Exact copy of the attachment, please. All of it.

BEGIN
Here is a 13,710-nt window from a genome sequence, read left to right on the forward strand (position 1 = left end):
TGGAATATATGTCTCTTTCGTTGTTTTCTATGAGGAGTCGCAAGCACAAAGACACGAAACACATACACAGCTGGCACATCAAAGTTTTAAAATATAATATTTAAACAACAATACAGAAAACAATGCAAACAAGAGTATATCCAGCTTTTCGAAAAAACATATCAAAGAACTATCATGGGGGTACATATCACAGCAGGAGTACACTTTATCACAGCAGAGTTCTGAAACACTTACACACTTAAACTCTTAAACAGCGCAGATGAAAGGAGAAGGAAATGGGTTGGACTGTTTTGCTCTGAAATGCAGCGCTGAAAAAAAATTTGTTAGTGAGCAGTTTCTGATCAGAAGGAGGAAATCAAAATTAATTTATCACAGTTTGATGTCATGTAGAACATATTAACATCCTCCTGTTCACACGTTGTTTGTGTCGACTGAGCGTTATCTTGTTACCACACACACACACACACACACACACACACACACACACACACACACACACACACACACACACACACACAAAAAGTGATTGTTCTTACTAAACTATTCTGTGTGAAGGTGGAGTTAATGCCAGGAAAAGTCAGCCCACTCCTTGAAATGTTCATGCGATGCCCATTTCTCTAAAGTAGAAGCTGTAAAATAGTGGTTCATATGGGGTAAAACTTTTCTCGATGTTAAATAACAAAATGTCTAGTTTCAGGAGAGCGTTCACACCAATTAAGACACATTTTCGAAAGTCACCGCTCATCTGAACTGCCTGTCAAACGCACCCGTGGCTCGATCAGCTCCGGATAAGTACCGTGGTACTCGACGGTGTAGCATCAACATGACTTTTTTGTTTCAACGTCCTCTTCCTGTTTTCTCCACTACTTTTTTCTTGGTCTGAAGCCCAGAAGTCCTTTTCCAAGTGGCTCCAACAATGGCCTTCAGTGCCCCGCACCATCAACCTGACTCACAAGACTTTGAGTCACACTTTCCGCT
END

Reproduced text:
Here is a 13,710-nt window from a genome sequence, read left to right on the forward strand (position 1 = left end):
TGGAATATATGTCTCTTTCGTTGTTTTCTATGAGGAGTCGCAAGCACAAAGACACGAAACACATACACAGCTGGCACATCAAAGTTTTAAAATATAATATTTAAACAACAATACAGAAAACAATGCAAACAAGAGTATATCCAGCTTTTCGAAAAAACATATCAAAGAACTATCATGGGGGTACATATCACAGCAGGAGTACACTTTATCACAGCAGAGTTCTGAAACACTTACACACTTAAACTCTTAAACAGCGCAGATGAAAGGAGAAGGAAATGGGTTGGACTGTTTTGCTCTGAAATGCAGCGCTGAAAAAAAATTTGTTAGTGAGCAGTTTCTGATCAGAAGGAGGAAATCAAAATTAATTTATCACAGTTTGATGTCATGTAGAACATATTAACATCCTCCTGTTCACACGTTGTTTGTGTCGACTGAGCGTTATCTTGTTACCACACACACACACACACACACACACACACACACACACACACACACACACACACACACACACACACACAAAAAGTGATTGTTCTTACTAAACTATTCTGTGTGAAGGTGGAGTTAATGCCAGGAAAAGTCAGCCCACTCCTTGAAATGTTCATGCGATGCCCATTTCTCTAAAGTAGAAGCTGTAAAATAGTGGTTCATATGGGGTAAAACTTTTCTCGATGTTAAATAACAAAATGTCTAGTTTCAGGAGAGCGTTCACACCAATTAAGACACATTTTCGAAAGTCACCGCTCATCTGAACTGCCTGTCAAACGCACCCGTGGCTCGATCAGCTCCGGATAAGTACCGTGGTACTCGACGGTGTAGCATCAACATGACTTTTTTGTTTCAACGTCCTCTTCCTGTTTTCTCCACTACTTTTTTCTTGGTCTGAAGCCCAGAAGTCCTTTTCCAAGTGGCTCCAACAATGGCCTTCAGTGCCCCGCACCATCAACCTGACTCACAAGACTTTGAGTCACACTTTCCGCT